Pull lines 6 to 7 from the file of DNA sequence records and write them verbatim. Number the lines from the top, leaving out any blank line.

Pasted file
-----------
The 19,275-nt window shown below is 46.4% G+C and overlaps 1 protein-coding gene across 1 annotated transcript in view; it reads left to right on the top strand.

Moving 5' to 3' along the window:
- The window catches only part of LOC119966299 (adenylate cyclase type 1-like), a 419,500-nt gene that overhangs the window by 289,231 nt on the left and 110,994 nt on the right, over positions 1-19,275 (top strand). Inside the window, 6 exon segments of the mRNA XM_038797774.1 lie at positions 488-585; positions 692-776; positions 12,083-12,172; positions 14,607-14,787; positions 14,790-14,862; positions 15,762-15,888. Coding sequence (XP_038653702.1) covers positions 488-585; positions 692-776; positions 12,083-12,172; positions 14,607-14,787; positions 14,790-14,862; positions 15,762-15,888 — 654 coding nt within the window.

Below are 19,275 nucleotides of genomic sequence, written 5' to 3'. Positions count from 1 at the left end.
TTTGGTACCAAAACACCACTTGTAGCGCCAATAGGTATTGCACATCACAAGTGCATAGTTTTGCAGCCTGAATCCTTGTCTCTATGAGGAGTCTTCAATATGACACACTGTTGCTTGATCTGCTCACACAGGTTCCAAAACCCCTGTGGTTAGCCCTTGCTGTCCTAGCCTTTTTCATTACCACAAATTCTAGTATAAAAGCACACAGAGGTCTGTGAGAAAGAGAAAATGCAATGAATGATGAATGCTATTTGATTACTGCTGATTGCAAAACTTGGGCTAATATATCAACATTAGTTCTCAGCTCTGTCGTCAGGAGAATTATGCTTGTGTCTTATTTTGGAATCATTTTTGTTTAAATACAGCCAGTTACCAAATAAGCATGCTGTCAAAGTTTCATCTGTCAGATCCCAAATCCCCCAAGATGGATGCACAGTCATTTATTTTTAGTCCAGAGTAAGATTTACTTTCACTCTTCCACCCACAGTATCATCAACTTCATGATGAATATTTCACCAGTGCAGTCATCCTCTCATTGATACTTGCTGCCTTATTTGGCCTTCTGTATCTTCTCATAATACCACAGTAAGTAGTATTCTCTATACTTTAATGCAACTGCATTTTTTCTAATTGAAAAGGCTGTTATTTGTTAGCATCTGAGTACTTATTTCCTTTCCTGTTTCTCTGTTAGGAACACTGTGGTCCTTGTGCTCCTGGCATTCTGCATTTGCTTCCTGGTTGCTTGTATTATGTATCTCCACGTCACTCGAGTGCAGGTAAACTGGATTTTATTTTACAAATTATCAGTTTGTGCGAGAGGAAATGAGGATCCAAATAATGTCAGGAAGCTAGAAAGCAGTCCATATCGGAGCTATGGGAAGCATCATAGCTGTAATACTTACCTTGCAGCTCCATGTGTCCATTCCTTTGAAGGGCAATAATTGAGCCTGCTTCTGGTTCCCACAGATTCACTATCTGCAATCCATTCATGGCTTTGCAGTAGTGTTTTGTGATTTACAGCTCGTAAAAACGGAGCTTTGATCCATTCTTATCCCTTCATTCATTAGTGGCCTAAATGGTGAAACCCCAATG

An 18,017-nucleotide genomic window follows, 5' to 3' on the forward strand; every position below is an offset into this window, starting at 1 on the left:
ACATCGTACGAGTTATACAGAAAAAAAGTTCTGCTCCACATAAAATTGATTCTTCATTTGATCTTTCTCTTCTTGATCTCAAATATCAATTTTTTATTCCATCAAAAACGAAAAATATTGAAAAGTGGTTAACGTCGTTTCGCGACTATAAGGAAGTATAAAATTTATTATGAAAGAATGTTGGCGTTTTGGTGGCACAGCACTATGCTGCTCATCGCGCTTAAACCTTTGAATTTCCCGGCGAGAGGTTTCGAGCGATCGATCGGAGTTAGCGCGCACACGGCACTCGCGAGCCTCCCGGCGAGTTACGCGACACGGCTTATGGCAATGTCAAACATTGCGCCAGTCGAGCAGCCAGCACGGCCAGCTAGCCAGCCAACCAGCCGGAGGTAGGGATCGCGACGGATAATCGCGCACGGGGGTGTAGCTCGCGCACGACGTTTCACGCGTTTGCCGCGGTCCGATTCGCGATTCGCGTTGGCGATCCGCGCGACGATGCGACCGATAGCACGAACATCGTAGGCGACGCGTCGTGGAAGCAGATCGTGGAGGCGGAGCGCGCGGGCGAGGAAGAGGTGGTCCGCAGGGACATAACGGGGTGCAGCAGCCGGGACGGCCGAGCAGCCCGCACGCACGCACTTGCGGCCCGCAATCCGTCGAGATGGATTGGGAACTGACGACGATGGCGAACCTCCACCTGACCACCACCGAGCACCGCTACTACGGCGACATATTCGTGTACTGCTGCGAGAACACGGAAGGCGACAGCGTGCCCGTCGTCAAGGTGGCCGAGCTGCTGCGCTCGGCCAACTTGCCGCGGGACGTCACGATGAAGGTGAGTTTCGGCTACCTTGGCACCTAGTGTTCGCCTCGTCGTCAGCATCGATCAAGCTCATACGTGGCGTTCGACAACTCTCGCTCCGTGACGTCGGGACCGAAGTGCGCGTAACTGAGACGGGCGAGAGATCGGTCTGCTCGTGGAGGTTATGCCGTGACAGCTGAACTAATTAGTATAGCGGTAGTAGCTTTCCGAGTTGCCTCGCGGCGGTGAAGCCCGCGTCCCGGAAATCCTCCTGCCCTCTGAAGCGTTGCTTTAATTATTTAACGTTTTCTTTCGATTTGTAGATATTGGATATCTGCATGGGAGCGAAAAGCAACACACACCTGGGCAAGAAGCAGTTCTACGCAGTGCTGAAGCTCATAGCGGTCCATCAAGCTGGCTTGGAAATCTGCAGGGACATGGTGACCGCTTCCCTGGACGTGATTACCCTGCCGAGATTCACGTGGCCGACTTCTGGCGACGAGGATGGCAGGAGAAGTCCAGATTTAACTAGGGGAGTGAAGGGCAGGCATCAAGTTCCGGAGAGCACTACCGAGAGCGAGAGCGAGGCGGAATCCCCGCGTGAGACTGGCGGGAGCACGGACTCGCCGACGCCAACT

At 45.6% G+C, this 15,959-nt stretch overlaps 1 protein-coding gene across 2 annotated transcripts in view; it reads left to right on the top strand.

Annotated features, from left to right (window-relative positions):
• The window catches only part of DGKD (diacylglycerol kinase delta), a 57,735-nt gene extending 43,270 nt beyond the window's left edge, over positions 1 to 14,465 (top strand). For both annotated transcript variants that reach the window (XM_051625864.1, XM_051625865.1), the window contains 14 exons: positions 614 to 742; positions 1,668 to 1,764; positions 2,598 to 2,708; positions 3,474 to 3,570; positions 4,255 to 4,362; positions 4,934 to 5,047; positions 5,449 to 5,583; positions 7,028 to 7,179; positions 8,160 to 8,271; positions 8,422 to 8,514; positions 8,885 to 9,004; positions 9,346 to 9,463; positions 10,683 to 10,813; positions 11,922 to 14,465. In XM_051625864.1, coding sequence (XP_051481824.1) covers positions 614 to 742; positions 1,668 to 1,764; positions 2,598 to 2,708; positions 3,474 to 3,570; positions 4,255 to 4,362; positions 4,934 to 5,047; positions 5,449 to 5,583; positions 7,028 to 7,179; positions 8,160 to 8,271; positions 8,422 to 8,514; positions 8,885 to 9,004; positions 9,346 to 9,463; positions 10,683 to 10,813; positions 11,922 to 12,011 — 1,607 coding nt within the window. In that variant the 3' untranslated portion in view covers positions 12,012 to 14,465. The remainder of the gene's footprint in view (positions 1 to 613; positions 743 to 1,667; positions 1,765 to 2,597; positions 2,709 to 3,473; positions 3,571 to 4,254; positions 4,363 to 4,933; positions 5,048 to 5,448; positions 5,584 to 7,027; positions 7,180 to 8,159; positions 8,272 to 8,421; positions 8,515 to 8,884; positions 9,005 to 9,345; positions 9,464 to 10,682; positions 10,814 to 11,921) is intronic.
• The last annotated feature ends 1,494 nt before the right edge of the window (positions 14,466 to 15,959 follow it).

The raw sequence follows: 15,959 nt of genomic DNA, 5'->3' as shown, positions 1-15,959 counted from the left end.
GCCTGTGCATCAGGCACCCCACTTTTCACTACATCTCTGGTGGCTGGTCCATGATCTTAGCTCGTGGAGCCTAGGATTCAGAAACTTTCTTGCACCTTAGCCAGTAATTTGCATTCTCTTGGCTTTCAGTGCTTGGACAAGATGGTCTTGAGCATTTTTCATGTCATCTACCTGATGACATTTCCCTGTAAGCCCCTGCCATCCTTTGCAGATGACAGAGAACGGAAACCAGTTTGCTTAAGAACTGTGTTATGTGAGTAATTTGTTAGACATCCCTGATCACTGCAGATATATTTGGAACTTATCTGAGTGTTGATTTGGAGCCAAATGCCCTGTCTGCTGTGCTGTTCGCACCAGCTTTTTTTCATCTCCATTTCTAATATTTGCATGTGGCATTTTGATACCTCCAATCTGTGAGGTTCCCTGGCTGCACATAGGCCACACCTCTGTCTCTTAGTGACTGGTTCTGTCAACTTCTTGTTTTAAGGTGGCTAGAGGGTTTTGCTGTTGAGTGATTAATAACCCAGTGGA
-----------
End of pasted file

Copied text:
An 18,017-nucleotide genomic window follows, 5' to 3' on the forward strand; every position below is an offset into this window, starting at 1 on the left:
ACATCGTACGAGTTATACAGAAAAAAAGTTCTGCTCCACATAAAATTGATTCTTCATTTGATCTTTCTCTTCTTGATCTCAAATATCAATTTTTTATTCCATCAAAAACGAAAAATATTGAAAAGTGGTTAACGTCGTTTCGCGACTATAAGGAAGTATAAAATTTATTATGAAAGAATGTTGGCGTTTTGGTGGCACAGCACTATGCTGCTCATCGCGCTTAAACCTTTGAATTTCCCGGCGAGAGGTTTCGAGCGATCGATCGGAGTTAGCGCGCACACGGCACTCGCGAGCCTCCCGGCGAGTTACGCGACACGGCTTATGGCAATGTCAAACATTGCGCCAGTCGAGCAGCCAGCACGGCCAGCTAGCCAGCCAACCAGCCGGAGGTAGGGATCGCGACGGATAATCGCGCACGGGGGTGTAGCTCGCGCACGACGTTTCACGCGTTTGCCGCGGTCCGATTCGCGATTCGCGTTGGCGATCCGCGCGACGATGCGACCGATAGCACGAACATCGTAGGCGACGCGTCGTGGAAGCAGATCGTGGAGGCGGAGCGCGCGGGCGAGGAAGAGGTGGTCCGCAGGGACATAACGGGGTGCAGCAGCCGGGACGGCCGAGCAGCCCGCACGCACGCACTTGCGGCCCGCAATCCGTCGAGATGGATTGGGAACTGACGACGATGGCGAACCTCCACCTGACCACCACCGAGCACCGCTACTACGGCGACATATTCGTGTACTGCTGCGAGAACACGGAAGGCGACAGCGTGCCCGTCGTCAAGGTGGCCGAGCTGCTGCGCTCGGCCAACTTGCCGCGGGACGTCACGATGAAGGTGAGTTTCGGCTACCTTGGCACCTAGTGTTCGCCTCGTCGTCAGCATCGATCAAGCTCATACGTGGCGTTCGACAACTCTCGCTCCGTGACGTCGGGACCGAAGTGCGCGTAACTGAGACGGGCGAGAGATCGGTCTGCTCGTGGAGGTTATGCCGTGACAGCTGAACTAATTAGTATAGCGGTAGTAGCTTTCCGAGTTGCCTCGCGGCGGTGAAGCCCGCGTCCCGGAAATCCTCCTGCCCTCTGAAGCGTTGCTTTAATTATTTAACGTTTTCTTTCGATTTGTAGATATTGGATATCTGCATGGGAGCGAAAAGCAACACACACCTGGGCAAGAAGCAGTTCTACGCAGTGCTGAAGCTCATAGCGGTCCATCAAGCTGGCTTGGAAATCTGCAGGGACATGGTGACCGCTTCCCTGGACGTGATTACCCTGCCGAGATTCACGTGGCCGACTTCTGGCGACGAGGATGGCAGGAGAAGTCCAGATTTAACTAGGGGAGTGAAGGGCAGGCATCAAGTTCCGGAGAGCACTACCGAGAGCGAGAGCGAGGCGGAATCCCCGCGTGAGACTGGCGGGAGCACGGACTCGCCGACGCCAACT